A new report from the University of Chicago says Americans are more unhappy today than they’ve been in the last 50 years in the midst of COVID-19 concerns, but the worries only seem to pile up with the recent racial tensions and the possibility of a storm striking during hurricane season.
NBC 6 spoke to Dr. Marisa Echenique-Lopez, UHealth assistant professor of clinical psychiatry.
“Mental health, unfortunately, is usually one of those factors that are less spoken about,” Echenique said. “Life, what it was three months ago, will be forever different and so we need to anticipate that we may feel different as well and that’s okay to a certain extent,” she said.
So much has changed in that time. People have lost their routines, jobs, income, and some have lost loved ones, but there is another threat that is lurking.
“It’s just something not seen. It’s not visible. It’s not tangible. So, for many reasons it’s one of those under looked aspects of any type of societal event we go through, particularly the pandemic we’re going through right now,” Echenique said.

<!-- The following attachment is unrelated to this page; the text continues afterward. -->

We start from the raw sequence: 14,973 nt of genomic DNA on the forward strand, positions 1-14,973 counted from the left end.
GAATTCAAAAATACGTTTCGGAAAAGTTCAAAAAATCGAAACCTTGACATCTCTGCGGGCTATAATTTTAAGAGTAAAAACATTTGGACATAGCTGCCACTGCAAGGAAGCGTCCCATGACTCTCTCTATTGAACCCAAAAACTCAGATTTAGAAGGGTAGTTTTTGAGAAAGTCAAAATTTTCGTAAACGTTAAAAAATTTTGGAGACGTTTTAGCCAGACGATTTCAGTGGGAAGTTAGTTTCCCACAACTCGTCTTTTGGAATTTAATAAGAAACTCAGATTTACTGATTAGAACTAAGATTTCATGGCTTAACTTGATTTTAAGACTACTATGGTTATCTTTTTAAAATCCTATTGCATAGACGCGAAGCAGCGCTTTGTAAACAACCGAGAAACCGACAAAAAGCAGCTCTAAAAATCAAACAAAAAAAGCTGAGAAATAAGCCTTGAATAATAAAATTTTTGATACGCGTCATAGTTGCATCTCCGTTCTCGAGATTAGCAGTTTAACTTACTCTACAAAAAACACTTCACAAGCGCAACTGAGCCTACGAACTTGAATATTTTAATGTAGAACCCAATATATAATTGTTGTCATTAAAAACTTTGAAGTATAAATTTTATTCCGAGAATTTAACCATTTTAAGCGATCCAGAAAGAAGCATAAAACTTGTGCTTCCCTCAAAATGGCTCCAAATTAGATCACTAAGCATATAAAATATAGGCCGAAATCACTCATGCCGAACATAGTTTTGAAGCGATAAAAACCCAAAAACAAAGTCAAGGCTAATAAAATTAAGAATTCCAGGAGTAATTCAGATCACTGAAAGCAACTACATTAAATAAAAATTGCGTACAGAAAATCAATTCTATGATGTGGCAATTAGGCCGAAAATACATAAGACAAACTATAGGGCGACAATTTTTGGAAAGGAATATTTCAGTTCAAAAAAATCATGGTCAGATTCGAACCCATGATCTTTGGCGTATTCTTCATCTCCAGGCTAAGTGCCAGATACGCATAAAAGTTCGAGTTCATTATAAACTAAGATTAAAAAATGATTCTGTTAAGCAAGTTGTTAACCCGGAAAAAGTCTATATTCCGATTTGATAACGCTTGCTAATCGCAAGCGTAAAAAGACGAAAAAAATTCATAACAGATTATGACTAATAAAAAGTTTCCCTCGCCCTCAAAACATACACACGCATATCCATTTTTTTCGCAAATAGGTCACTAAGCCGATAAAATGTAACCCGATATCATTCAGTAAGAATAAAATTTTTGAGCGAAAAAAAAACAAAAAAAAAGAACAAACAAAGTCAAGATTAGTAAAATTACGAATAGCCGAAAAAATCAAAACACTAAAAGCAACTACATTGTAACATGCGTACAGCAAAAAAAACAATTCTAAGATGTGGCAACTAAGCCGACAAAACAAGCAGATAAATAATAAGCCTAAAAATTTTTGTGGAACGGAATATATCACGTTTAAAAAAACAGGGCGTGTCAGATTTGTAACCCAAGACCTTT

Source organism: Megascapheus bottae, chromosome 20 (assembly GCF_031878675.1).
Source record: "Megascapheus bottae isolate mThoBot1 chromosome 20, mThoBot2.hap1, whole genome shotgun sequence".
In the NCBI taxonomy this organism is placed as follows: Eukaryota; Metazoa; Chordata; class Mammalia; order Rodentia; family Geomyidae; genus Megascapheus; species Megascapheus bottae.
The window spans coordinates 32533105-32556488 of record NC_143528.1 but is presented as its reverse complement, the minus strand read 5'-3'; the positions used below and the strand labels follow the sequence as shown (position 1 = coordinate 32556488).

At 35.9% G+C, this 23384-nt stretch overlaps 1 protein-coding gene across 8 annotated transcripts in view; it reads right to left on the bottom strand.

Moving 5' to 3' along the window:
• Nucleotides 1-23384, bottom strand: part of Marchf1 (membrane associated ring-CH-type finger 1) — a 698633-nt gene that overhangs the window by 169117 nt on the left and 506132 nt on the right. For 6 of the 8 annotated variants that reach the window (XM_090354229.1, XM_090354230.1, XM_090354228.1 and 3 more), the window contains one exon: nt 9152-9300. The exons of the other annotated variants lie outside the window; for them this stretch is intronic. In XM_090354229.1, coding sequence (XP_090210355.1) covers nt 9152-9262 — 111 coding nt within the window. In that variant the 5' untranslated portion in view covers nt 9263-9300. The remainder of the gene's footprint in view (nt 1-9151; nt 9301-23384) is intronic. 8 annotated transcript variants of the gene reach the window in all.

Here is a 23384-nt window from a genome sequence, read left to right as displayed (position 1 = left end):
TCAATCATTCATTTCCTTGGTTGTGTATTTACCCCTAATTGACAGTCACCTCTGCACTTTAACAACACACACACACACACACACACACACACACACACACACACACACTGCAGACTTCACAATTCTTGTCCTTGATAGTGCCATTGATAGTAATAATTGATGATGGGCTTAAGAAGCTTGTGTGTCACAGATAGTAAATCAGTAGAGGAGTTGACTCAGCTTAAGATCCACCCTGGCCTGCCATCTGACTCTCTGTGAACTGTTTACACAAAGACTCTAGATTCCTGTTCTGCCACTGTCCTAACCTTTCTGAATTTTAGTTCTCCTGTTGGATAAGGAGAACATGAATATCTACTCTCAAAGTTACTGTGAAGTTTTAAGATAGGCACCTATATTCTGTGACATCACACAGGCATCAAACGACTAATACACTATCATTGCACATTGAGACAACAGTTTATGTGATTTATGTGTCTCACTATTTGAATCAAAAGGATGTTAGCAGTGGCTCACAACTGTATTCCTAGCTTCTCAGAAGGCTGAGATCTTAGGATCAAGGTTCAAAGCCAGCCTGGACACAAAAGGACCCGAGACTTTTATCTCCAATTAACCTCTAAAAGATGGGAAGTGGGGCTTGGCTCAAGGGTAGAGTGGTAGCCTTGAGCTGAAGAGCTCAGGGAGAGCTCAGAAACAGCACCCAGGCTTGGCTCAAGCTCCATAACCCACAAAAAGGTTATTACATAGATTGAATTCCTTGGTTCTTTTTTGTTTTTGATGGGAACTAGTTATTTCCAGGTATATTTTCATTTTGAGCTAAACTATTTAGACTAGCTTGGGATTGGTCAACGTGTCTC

Echenique says our mental health could be suffering too.
“We’re definitely seeing an increase in caseload,” she said.
She said about one in four people suffer or experience a serious mental illness. The pandemic, however, is not the only thing we’re experiencing. Social unrest and a looming hurricane threat now in season.
“I think with everything going on, it may seem overwhelming whether it’s the social unrest, the pandemic, where do I turn to, what do I do? There’s so much change that needs to happen. Where do I focus on first, and I think for adequate change to happen, we have to make sure that we are okay,” Echenique said.
Here are some signs:
- When things that usually make us feel good stop working
- When symptoms are impacting our day-to-day
- When it keeps you from your daily routine or doing activities you like to do
“Fortunately, I’ve seen an increase in people recognizing that they have a new set of symptoms that they’re feeling more stress naturally, sleeping worse, feeling more sad, they wanted to reach out to look for services before it became a mental illness," Echenique said.
Here’s what you can do:
- Consistency: keep a schedule or routine to help gain control
- Accept that there are events we can’t control
Most importantly, understand you are not alone.
“Panic is the opposite of preparation. The more prepared we are, obviously this is a society, South Florida, knows or should know, what to expect, how to prepare, and to use the information to our advantage,” Echenique said.
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